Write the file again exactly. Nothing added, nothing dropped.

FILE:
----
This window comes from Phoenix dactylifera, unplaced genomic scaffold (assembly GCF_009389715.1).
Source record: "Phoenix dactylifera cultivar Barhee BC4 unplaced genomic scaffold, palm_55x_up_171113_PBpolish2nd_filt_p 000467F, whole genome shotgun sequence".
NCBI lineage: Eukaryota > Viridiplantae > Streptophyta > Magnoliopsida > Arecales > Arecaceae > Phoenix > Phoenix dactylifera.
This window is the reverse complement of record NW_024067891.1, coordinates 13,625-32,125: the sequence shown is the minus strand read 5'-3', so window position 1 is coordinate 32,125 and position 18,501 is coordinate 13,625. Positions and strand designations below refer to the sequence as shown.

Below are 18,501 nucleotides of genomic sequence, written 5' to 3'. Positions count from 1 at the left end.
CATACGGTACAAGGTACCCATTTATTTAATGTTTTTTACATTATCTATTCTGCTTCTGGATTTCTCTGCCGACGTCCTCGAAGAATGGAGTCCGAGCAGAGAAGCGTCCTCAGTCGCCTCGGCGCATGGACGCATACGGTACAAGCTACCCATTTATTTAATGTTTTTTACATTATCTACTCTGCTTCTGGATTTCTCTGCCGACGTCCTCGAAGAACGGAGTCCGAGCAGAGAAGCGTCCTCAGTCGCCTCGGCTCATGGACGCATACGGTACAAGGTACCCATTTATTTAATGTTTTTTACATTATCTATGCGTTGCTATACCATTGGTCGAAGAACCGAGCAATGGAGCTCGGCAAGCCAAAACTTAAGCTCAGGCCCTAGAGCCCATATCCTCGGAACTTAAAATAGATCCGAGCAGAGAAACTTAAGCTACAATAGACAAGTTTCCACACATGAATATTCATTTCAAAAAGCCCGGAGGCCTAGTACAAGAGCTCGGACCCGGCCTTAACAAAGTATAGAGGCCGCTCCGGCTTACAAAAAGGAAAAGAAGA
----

This window comes from Phoenix dactylifera, unplaced genomic scaffold (assembly GCF_009389715.1).
Source record: "Phoenix dactylifera cultivar Barhee BC4 unplaced genomic scaffold, palm_55x_up_171113_PBpolish2nd_filt_p 000467F, whole genome shotgun sequence".
NCBI lineage: Eukaryota > Viridiplantae > Streptophyta > Magnoliopsida > Arecales > Arecaceae > Phoenix > Phoenix dactylifera.
This window is the reverse complement of record NW_024067891.1, coordinates 13,625-32,125: the sequence shown is the minus strand read 5'-3', so window position 1 is coordinate 32,125 and position 18,501 is coordinate 13,625. Positions and strand designations below refer to the sequence as shown.

Below are 18,501 nucleotides of genomic sequence, written 5' to 3'. Positions count from 1 at the left end.
CATACGGTACAAGGTACCCATTTATTTAATGTTTTTTACATTATCTATTCTGCTTCTGGATTTCTCTGCCGACGTCCTCGAAGAATGGAGTCCGAGCAGAGAAGCGTCCTCAGTCGCCTCGGCGCATGGACGCATACGGTACAAGCTACCCATTTATTTAATGTTTTTTACATTATCTACTCTGCTTCTGGATTTCTCTGCCGACGTCCTCGAAGAACGGAGTCCGAGCAGAGAAGCGTCCTCAGTCGCCTCGGCTCATGGACGCATACGGTACAAGGTACCCATTTATTTAATGTTTTTTACATTATCTATGCGTTGCTATACCATTGGTCGAAGAACCGAGCAATGGAGCTCGGCAAGCCAAAACTTAAGCTCAGGCCCTAGAGCCCATATCCTCGGAACTTAAAATAGATCCGAGCAGAGAAACTTAAGCTACAATAGACAAGTTTCCACACATGAATATTCATTTCAAAAAGCCCGGAGGCCTAGTACAAGAGCTCGGACCCGGCCTTAACAAAGTATAGAGGCCGCTCCGGCTTACAAAAAGGAAAAGAAGA